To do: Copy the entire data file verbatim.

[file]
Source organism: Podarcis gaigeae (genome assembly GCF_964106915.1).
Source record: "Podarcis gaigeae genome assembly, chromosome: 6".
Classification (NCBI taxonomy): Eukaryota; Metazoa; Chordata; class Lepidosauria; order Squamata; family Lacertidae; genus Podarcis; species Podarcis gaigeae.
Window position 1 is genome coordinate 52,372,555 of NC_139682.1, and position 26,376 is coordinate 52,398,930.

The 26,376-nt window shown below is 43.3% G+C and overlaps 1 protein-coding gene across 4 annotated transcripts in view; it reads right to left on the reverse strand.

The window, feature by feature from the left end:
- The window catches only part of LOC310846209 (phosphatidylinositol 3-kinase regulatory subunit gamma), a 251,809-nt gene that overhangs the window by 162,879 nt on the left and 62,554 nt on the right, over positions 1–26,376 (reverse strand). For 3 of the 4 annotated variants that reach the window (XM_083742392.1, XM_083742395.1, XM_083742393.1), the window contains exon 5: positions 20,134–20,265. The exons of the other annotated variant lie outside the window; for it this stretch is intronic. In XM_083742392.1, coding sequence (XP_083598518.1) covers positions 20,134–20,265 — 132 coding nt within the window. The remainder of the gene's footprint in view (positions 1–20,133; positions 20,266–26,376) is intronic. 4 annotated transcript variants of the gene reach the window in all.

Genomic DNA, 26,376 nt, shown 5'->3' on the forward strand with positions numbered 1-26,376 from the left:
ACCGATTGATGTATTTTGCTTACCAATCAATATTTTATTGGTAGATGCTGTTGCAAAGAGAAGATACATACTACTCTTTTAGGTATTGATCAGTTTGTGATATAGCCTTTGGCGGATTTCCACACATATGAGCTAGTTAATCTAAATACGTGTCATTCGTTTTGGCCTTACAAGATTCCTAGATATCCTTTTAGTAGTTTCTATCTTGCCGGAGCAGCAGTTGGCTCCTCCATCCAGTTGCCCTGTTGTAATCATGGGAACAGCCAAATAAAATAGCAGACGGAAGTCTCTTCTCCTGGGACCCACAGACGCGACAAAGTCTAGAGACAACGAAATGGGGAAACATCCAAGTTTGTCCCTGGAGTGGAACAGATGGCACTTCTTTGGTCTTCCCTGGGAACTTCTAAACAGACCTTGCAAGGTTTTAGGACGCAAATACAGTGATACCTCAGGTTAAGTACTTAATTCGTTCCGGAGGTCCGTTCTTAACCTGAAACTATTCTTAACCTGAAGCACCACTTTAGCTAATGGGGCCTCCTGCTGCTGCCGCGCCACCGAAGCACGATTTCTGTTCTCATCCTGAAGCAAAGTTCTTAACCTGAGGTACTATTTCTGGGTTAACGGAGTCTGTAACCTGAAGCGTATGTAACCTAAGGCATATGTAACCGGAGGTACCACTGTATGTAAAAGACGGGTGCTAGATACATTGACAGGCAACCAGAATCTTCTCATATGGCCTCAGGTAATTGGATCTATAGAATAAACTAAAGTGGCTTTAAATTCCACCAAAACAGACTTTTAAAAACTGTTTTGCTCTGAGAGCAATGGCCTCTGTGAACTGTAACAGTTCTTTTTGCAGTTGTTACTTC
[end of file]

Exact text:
Source organism: Podarcis gaigeae (genome assembly GCF_964106915.1).
Source record: "Podarcis gaigeae genome assembly, chromosome: 6".
Classification (NCBI taxonomy): Eukaryota; Metazoa; Chordata; class Lepidosauria; order Squamata; family Lacertidae; genus Podarcis; species Podarcis gaigeae.
Window position 1 is genome coordinate 52,372,555 of NC_139682.1, and position 26,376 is coordinate 52,398,930.

The 26,376-nt window shown below is 43.3% G+C and overlaps 1 protein-coding gene across 4 annotated transcripts in view; it reads right to left on the reverse strand.

The window, feature by feature from the left end:
- The window catches only part of LOC310846209 (phosphatidylinositol 3-kinase regulatory subunit gamma), a 251,809-nt gene that overhangs the window by 162,879 nt on the left and 62,554 nt on the right, over positions 1–26,376 (reverse strand). For 3 of the 4 annotated variants that reach the window (XM_083742392.1, XM_083742395.1, XM_083742393.1), the window contains exon 5: positions 20,134–20,265. The exons of the other annotated variant lie outside the window; for it this stretch is intronic. In XM_083742392.1, coding sequence (XP_083598518.1) covers positions 20,134–20,265 — 132 coding nt within the window. The remainder of the gene's footprint in view (positions 1–20,133; positions 20,266–26,376) is intronic. 4 annotated transcript variants of the gene reach the window in all.

Genomic DNA, 26,376 nt, shown 5'->3' on the forward strand with positions numbered 1-26,376 from the left:
ACCGATTGATGTATTTTGCTTACCAATCAATATTTTATTGGTAGATGCTGTTGCAAAGAGAAGATACATACTACTCTTTTAGGTATTGATCAGTTTGTGATATAGCCTTTGGCGGATTTCCACACATATGAGCTAGTTAATCTAAATACGTGTCATTCGTTTTGGCCTTACAAGATTCCTAGATATCCTTTTAGTAGTTTCTATCTTGCCGGAGCAGCAGTTGGCTCCTCCATCCAGTTGCCCTGTTGTAATCATGGGAACAGCCAAATAAAATAGCAGACGGAAGTCTCTTCTCCTGGGACCCACAGACGCGACAAAGTCTAGAGACAACGAAATGGGGAAACATCCAAGTTTGTCCCTGGAGTGGAACAGATGGCACTTCTTTGGTCTTCCCTGGGAACTTCTAAACAGACCTTGCAAGGTTTTAGGACGCAAATACAGTGATACCTCAGGTTAAGTACTTAATTCGTTCCGGAGGTCCGTTCTTAACCTGAAACTATTCTTAACCTGAAGCACCACTTTAGCTAATGGGGCCTCCTGCTGCTGCCGCGCCACCGAAGCACGATTTCTGTTCTCATCCTGAAGCAAAGTTCTTAACCTGAGGTACTATTTCTGGGTTAACGGAGTCTGTAACCTGAAGCGTATGTAACCTAAGGCATATGTAACCGGAGGTACCACTGTATGTAAAAGACGGGTGCTAGATACATTGACAGGCAACCAGAATCTTCTCATATGGCCTCAGGTAATTGGATCTATAGAATAAACTAAAGTGGCTTTAAATTCCACCAAAACAGACTTTTAAAAACTGTTTTGCTCTGAGAGCAATGGCCTCTGTGAACTGTAACAGTTCTTTTTGCAGTTGTTACTTC